It was interesting to me as an issue of FOLLOWING CEREBUS, united by the theme of graphic novelists editing their graphic novels. That was really what interested me - the variety of different attitudes the guys had towards it and documenting that. For obvious reasons, I like things that point to there not being One Right Way to do something and exploring the different ways there are to think. I would definitely have liked to have explored it further into "WHY do you think that way?" That is, what is it about the various choices that leads you in the direction of the one that you've chosen? I think that can be helpful to a new generation of cartoonists who are being raised to believe that there's only One Right Way to think, leading them to examine the various options and reasons given and to say, This is the one that most closely matches how I look at that subject.

In terms of continuing it, well, that gets into the Dave the Pariah areas. Bill Willingham signed the petition and told me that he would like to have a discussion of religion in the form of a dialogue with me. Great! So he sent me his overture, I sent him back a response and that was it. That tends to be what happens. Several times I had to hunt Chester Brown down to finish the dialogue on LOUIS RIEL in the last few issues of CEREBUS. Having to hunt people down to do something tends to take the fun out of it, to say the least. If you DON'T want to do it, by all means, just say, "I don't want to do that." Don't tell me that you do and then become completely unavailable in mid-stream.

Kevin Eastman has signed the iPetition and I told him if I have the cash next November is the 25th anniversary of the Creator's Bill of Rights and I asked if he was interested in meeting me at the Hotel Northampton on the anniversary. We could just hang out in the lobby and talk. I was asking about Steve Bissette as well -- because there was some bad blood between them at one time. Would Kevin be okay with Steve getting invited? That would make an interesting conversation, I think, to record and preserve.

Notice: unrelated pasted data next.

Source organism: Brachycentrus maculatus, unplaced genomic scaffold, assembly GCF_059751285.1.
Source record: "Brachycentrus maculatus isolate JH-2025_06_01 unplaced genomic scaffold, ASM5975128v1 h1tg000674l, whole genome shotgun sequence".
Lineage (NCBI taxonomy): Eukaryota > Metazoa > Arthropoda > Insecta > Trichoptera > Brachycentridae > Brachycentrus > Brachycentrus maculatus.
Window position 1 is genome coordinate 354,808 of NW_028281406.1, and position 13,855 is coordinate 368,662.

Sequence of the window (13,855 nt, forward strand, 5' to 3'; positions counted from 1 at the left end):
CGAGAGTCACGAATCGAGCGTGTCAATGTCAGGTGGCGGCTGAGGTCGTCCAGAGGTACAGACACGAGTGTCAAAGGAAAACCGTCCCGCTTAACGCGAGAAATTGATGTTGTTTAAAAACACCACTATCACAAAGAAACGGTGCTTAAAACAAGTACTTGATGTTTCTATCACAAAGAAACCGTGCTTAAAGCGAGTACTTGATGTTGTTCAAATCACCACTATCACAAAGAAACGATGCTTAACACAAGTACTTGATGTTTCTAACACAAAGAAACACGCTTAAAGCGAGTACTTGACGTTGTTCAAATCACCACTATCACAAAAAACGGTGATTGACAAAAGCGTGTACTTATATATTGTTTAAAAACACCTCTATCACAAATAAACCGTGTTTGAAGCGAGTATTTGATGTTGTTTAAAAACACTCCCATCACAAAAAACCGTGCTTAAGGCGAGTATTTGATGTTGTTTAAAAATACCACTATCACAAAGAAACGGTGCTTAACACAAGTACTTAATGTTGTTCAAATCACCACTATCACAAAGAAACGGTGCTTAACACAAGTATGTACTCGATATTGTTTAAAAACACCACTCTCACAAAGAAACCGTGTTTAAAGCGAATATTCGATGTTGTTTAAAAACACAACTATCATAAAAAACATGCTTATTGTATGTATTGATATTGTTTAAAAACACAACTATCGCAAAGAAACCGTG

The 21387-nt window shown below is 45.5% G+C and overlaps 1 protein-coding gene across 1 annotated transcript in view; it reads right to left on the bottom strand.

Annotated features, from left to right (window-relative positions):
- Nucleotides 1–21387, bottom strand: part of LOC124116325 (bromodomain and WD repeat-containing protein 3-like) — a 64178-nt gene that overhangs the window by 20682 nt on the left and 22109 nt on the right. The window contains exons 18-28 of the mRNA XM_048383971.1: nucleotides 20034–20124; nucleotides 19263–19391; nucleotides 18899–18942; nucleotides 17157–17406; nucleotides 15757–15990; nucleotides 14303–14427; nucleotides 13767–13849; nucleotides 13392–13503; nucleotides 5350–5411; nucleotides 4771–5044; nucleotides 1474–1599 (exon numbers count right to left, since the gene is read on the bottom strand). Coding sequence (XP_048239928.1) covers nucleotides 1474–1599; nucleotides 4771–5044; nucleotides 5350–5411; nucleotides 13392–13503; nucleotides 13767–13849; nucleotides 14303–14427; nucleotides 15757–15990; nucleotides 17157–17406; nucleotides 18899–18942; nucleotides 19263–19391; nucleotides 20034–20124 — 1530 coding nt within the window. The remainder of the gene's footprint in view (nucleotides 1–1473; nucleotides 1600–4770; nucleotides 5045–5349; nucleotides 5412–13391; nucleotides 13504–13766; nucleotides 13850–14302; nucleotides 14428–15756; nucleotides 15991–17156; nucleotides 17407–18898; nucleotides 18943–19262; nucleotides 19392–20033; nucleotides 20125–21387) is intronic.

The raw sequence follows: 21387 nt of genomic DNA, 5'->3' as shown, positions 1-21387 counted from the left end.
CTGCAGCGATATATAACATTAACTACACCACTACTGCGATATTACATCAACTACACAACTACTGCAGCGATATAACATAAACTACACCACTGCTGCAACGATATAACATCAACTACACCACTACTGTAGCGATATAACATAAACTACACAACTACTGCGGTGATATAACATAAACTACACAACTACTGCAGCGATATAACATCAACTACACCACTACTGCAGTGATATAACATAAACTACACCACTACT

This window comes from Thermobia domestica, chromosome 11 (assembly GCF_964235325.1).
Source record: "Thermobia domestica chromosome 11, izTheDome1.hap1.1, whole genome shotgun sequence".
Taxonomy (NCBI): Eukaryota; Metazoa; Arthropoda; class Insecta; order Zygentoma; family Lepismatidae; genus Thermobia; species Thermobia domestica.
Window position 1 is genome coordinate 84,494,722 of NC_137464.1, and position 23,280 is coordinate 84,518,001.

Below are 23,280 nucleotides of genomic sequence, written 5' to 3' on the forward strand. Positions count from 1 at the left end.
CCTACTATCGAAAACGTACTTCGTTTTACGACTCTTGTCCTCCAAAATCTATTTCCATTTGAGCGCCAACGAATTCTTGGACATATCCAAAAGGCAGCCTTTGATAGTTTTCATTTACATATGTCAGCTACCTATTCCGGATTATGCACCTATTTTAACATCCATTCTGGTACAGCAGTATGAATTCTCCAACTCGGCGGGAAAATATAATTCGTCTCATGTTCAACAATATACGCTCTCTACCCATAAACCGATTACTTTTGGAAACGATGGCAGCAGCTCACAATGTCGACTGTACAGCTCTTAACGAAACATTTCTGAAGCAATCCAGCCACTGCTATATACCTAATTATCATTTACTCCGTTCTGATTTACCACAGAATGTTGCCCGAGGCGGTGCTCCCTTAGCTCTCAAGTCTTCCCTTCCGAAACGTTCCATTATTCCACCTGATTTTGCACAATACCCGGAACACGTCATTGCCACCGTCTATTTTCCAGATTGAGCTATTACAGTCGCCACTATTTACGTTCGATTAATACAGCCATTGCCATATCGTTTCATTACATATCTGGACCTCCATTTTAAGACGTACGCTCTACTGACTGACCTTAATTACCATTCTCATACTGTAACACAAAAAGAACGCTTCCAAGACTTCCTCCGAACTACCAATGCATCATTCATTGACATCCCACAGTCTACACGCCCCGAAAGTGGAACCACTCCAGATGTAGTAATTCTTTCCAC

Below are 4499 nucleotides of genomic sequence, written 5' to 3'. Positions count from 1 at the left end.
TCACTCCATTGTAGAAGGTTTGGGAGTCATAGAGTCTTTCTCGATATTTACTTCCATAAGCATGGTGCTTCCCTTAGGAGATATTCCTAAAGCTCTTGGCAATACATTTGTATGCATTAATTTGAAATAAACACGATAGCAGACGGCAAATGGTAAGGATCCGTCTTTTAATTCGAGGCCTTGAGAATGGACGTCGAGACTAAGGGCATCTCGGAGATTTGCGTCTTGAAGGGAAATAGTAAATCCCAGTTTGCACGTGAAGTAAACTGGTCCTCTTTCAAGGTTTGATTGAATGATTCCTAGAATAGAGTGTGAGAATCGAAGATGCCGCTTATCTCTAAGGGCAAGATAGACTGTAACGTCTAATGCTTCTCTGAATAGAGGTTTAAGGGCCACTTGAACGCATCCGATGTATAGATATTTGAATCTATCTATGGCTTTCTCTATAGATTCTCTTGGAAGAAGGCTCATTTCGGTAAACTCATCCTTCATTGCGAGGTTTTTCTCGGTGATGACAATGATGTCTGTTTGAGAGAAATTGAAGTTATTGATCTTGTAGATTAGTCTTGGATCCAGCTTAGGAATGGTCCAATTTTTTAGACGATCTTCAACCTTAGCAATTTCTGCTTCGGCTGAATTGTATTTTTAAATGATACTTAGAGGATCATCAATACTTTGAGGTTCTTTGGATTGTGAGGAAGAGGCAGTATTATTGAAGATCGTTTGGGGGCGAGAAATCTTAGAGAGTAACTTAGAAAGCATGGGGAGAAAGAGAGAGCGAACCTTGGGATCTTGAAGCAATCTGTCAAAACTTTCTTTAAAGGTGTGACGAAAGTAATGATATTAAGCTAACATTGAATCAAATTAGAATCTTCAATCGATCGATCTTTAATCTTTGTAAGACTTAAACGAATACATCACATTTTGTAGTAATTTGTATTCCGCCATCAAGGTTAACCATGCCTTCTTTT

Really, I'd be very interested in talking to Kevin about as many things that have gone on in his life since back then. How did the marriage to Julie Strain come to an end? I mean, not the gory details. Or the gory details if he wants to get into it. We've had a couple of conversations on the phone and it's very nice because he's, you know, he's still Kevin. He's still a huge fan of my work and actually makes a point of talking about me in public. "Dave, your ears must have been burning during Dragoncon, because I was telling everyone what a huge influence you were on me." Why is Kevin like that and virtually no one else is? THAT would make an interesting conversation. Why does HE think it's that way? Does he have any theories?

Loren Visser at BLEEDING COOL has a question for us now. Loren?

Mr. Sim, we know you're a fan of Al Williamson and Mort Drucker, but what are your feelings about the work of some of the other EC artists, specifically Jack Davis, Johnny Craig and apparently nobody's favorite but mine, Jack Kamen? Thank you. 

Hit the to BLEEDING COOL for the anwer to that question... and I'll be back on Monday for more HARDtalk.

Progressive Ruin: 'High Society Digital' Review

PROGRESSIVE RUIN:
(From a blog post by Mike Sterling at Progressive Ruin, 18 October 2012)
Just a quick note to mention that I tried out CerebusDownloads.com a few days ago. Once a week a new issue is uploaded, you pay about a buck, and you get a download (in a variety of formats) of a full issue of Cerebus from what is arguably the best and most reader-friendly segment of the series, “High Society.” Includes big ol’ scans of the art, all the ads and letters pages/text pieces, plus sketches and production work and much more. Also, you get a bit of video business, where Cerebus creator Dave Sim reads through the entire issue for you, doing voices for all the characters, and there’s music and sound effects, too. Oddly compelling, certainly fun, and I think I’m totally down with having Uncle Dave read me a Cerebus story once a week.